In the age of social media, there are many more options for job seekers to make themselves stand out against other candidates. But, if you want to be successful in doing so and, you know, actually land yourself the job, how exactly should you be using social media, and is there anything you’re already doing that you shouldn’t be doing?
Career Coach Angela Copeland of Copeland Coaching helps job seekers better market themselves to land their dream jobs. If you’re looking for advice on better marketing your resume to employers, here are a few things to consider.
1. Revamp and reinvigorate your online presence
Stand up and stand out with a dynamic social presence. Copeland insists you should be on LinkedIn, noting that it is the best social media channel for job seekers and it’s the number one social media channel that recruiters use to find potential candidates.
But, that doesn’t just mean you should make an account and upload your photo. Fill it out as much as you can and ask your previous co-workers to endorse your skills and essentially vouch that you are a great person to work with.
Moreover, once you make a LinkedIn profile, don’t just let it sit there and wait for recruiters to contact you. The point of LinkedIn is to network…so network!
“Many candidates are using LinkedIn to identify potential hiring managers,” says Copeland of the proactive trend. “If you find someone you might be interested in working for, it doesn’t hurt to send a message asking to have a brief phone call for networking purposes.”
2. Create your own content and brand yourself as an expert
One way to stand out in the crowded social media network is to create and share your own content. You should cater the content toward the field you are pursuing a job in to showcase your knowledge and that you’re on top of what’s being talked about within the industry.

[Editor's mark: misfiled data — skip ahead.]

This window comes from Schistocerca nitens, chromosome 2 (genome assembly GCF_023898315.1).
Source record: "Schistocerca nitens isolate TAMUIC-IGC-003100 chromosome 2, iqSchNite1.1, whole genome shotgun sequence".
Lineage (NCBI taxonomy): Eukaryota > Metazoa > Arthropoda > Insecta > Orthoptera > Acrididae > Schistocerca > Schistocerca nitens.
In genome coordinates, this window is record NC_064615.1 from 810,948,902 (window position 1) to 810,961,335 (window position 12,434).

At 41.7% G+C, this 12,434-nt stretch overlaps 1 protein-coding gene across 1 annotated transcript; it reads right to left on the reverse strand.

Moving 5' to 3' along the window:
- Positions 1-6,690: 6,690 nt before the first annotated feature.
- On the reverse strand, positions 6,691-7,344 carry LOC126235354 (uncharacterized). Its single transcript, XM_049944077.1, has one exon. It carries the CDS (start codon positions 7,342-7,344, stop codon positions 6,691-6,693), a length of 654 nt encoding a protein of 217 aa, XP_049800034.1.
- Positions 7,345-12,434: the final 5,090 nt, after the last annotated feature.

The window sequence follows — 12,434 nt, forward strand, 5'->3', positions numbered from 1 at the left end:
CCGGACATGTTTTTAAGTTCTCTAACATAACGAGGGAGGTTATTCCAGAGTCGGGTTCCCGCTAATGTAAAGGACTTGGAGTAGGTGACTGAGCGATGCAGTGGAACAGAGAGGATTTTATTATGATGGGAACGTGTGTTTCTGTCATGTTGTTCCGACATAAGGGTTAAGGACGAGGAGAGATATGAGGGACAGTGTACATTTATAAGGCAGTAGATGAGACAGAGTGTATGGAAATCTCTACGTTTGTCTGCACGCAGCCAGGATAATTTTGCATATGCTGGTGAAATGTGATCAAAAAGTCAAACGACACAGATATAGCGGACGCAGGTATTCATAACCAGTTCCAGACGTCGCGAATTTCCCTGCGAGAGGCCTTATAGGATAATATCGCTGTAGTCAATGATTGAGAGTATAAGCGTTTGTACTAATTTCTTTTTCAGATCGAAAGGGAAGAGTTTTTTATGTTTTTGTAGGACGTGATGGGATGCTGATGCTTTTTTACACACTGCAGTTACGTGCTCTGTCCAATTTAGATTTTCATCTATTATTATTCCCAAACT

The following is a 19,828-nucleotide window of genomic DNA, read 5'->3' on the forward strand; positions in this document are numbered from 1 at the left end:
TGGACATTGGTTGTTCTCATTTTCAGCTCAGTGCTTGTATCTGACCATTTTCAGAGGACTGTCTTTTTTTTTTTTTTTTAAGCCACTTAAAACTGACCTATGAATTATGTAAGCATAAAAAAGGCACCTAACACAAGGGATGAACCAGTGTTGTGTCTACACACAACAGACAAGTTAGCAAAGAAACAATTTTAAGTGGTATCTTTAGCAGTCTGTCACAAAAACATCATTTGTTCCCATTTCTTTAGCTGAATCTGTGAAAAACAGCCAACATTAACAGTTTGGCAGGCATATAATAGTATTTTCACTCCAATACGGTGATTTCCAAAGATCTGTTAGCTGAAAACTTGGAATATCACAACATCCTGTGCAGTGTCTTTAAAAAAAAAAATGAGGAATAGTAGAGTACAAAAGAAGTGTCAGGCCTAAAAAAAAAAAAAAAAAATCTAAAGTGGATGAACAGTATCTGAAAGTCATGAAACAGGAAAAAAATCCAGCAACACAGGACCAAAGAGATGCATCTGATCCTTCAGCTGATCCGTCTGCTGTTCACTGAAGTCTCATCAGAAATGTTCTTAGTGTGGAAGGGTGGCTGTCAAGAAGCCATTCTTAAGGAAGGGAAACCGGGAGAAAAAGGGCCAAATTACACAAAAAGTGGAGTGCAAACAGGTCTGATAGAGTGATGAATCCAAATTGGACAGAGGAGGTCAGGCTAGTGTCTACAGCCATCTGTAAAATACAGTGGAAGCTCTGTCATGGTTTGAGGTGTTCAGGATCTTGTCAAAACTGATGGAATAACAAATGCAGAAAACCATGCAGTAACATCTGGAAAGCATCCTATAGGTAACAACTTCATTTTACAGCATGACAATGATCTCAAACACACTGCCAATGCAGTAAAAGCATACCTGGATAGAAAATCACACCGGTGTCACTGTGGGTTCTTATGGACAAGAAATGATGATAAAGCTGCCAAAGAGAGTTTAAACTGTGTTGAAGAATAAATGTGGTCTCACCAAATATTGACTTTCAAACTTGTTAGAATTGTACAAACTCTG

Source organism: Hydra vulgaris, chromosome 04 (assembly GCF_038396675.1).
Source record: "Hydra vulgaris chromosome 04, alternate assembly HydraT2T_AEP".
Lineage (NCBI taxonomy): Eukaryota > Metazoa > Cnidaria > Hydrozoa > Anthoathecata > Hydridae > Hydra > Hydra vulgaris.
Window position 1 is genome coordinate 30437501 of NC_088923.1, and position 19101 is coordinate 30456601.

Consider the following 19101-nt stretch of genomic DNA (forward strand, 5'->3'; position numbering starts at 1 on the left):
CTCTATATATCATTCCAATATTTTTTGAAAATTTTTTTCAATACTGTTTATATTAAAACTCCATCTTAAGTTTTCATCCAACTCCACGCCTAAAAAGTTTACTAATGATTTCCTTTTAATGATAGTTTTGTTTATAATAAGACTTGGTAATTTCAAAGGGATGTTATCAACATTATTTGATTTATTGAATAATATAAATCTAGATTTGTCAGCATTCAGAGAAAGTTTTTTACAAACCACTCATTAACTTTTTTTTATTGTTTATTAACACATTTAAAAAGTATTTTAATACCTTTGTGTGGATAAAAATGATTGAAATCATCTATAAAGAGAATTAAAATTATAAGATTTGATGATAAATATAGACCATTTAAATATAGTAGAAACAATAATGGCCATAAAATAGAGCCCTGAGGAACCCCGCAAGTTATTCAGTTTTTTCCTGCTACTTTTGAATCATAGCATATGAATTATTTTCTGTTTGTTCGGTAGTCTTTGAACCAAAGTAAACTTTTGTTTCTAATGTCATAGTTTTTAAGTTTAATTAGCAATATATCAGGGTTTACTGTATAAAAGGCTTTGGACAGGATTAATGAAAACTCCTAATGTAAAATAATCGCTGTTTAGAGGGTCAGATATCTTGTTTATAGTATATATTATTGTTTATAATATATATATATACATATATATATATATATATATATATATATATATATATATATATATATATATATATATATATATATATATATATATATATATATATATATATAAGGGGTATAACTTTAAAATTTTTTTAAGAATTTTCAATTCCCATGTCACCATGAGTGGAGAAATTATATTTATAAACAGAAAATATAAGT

“Social media can also be an excellent way to brand yourself as an expert in your field,” says Copeland. “Share articles you’ve written or industry events you have participated in via LinkedIn, Facebook, and Twitter.”
Plus, if any articles you write or share get re-shared or viewed a lot, it’ll show an employer that you truly are considered an expert in the field and that others value your thoughts.
Copeland also suggests building a personal website to host your portfolio. Doing so gives you space to showcase all of your past work, your resume and any endorsements of your skills or awards.
3. Communicate proactively with hiring managers
Don’t be afraid to contact hiring managers if you find them on social media–and Copeland says Twitter is one of the best platforms to make use of this.
“Another very creative idea is to communicate with a hiring manager using Twitter — by video,” suggests Copeland. “Some candidates in creative fields will pitch an advertising agency (for example) by creating a short video about themselves and then tweeting it to the agency.”
4. Regardless of your field, you should use social media to market yourself
Some job seekers avoid using social media to market themselves because they think only those pursuing a career in social media or marketing should be seeking jobs through social media. But, that’s not true and marketing yourself on social media is a great idea for just about any industry. When it comes down to it, most companies have a social media presence these days, so someone from the company would likely see your posts, tweets or direct messages.
“All job seekers should market themselves on the internet. I can’t say this loud enough.,” says Copeland. “Market yourself on the internet! Start small. Signup for LinkedIn and begin to fill out your profile with your skills and experience. Then, connect to your colleagues. You’ll be surprised at how far this small amount of effort will take you.”
5. Remember that employers can see what you say and share online
Copeland says that, in our current political climate, a surprising number of job seekers are sharing their political views online. While you’re always entitled to your opinion, if you’re on the job hunt, you should consider that any future employer can see any public posts you share–and they might not feel the same way as you.
“I don’t know about you, but I want to be judged on my ability to do the job at hand — not my political beliefs.,” says Copeland. “Cut back on your political posts and tighten up your security settings to reduce the likelihood that your posts will come back to bite you.”
This is also good advice to keep in mind across all your social media channels because your employer will be looking at your online presence and if you tend to post a lot of political, raunchy or weird posts, it could be costing you a job offer.